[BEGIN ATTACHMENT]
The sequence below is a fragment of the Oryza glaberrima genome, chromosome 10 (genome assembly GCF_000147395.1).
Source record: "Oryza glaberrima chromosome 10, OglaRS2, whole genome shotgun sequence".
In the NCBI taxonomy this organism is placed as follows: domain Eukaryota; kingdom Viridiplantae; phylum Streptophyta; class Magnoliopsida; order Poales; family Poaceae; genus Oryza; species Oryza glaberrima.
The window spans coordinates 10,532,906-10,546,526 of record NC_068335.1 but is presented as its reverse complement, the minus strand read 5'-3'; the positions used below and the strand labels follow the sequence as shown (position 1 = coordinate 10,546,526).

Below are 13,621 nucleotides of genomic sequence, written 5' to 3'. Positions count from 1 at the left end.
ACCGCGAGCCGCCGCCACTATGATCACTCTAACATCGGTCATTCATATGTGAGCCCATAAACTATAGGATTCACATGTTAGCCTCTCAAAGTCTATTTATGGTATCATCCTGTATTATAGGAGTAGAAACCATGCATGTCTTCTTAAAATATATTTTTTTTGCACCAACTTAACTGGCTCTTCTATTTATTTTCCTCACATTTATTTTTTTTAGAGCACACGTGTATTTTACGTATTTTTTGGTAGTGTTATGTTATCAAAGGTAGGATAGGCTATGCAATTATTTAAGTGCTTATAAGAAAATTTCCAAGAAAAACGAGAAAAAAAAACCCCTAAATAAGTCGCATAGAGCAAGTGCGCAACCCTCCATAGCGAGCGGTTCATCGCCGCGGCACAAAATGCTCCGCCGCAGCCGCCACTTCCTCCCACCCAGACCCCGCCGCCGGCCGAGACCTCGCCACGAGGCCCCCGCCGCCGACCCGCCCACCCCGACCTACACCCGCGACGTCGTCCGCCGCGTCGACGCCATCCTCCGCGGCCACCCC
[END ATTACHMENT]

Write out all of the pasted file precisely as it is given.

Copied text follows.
The sequence below is a fragment of the Oryza glaberrima genome, chromosome 10 (genome assembly GCF_000147395.1).
Source record: "Oryza glaberrima chromosome 10, OglaRS2, whole genome shotgun sequence".
In the NCBI taxonomy this organism is placed as follows: domain Eukaryota; kingdom Viridiplantae; phylum Streptophyta; class Magnoliopsida; order Poales; family Poaceae; genus Oryza; species Oryza glaberrima.
The window spans coordinates 10,532,906-10,546,526 of record NC_068335.1 but is presented as its reverse complement, the minus strand read 5'-3'; the positions used below and the strand labels follow the sequence as shown (position 1 = coordinate 10,546,526).

Below are 13,621 nucleotides of genomic sequence, written 5' to 3'. Positions count from 1 at the left end.
ACCGCGAGCCGCCGCCACTATGATCACTCTAACATCGGTCATTCATATGTGAGCCCATAAACTATAGGATTCACATGTTAGCCTCTCAAAGTCTATTTATGGTATCATCCTGTATTATAGGAGTAGAAACCATGCATGTCTTCTTAAAATATATTTTTTTTGCACCAACTTAACTGGCTCTTCTATTTATTTTCCTCACATTTATTTTTTTTAGAGCACACGTGTATTTTACGTATTTTTTGGTAGTGTTATGTTATCAAAGGTAGGATAGGCTATGCAATTATTTAAGTGCTTATAAGAAAATTTCCAAGAAAAACGAGAAAAAAAAACCCCTAAATAAGTCGCATAGAGCAAGTGCGCAACCCTCCATAGCGAGCGGTTCATCGCCGCGGCACAAAATGCTCCGCCGCAGCCGCCACTTCCTCCCACCCAGACCCCGCCGCCGGCCGAGACCTCGCCACGAGGCCCCCGCCGCCGACCCGCCCACCCCGACCTACACCCGCGACGTCGTCCGCCGCGTCGACGCCATCCTCCGCGGCCACCCC